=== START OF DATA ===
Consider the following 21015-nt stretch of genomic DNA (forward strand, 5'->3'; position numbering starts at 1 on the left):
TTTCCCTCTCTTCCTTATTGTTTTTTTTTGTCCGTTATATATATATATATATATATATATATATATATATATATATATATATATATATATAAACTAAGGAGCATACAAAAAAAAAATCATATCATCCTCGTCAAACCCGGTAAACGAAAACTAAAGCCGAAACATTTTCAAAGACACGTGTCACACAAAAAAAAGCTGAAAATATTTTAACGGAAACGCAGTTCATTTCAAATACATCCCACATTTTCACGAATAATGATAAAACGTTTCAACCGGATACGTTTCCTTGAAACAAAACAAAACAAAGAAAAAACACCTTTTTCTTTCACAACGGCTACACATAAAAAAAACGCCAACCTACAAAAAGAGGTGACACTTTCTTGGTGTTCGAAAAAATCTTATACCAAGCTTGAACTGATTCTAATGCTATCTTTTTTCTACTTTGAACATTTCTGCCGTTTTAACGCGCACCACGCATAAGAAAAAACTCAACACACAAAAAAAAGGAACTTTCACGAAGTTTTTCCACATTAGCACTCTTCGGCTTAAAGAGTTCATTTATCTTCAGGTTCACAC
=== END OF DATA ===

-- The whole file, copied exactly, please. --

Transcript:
Consider the following 21015-nt stretch of genomic DNA (forward strand, 5'->3'; position numbering starts at 1 on the left):
TTTCCCTCTCTTCCTTATTGTTTTTTTTTGTCCGTTATATATATATATATATATATATATATATATATATATATATATATATATATATATAAACTAAGGAGCATACAAAAAAAAAATCATATCATCCTCGTCAAACCCGGTAAACGAAAACTAAAGCCGAAACATTTTCAAAGACACGTGTCACACAAAAAAAAGCTGAAAATATTTTAACGGAAACGCAGTTCATTTCAAATACATCCCACATTTTCACGAATAATGATAAAACGTTTCAACCGGATACGTTTCCTTGAAACAAAACAAAACAAAGAAAAAACACCTTTTTCTTTCACAACGGCTACACATAAAAAAAACGCCAACCTACAAAAAGAGGTGACACTTTCTTGGTGTTCGAAAAAATCTTATACCAAGCTTGAACTGATTCTAATGCTATCTTTTTTCTACTTTGAACATTTCTGCCGTTTTAACGCGCACCACGCATAAGAAAAAACTCAACACACAAAAAAAAGGAACTTTCACGAAGTTTTTCCACATTAGCACTCTTCGGCTTAAAGAGTTCATTTATCTTCAGGTTCACAC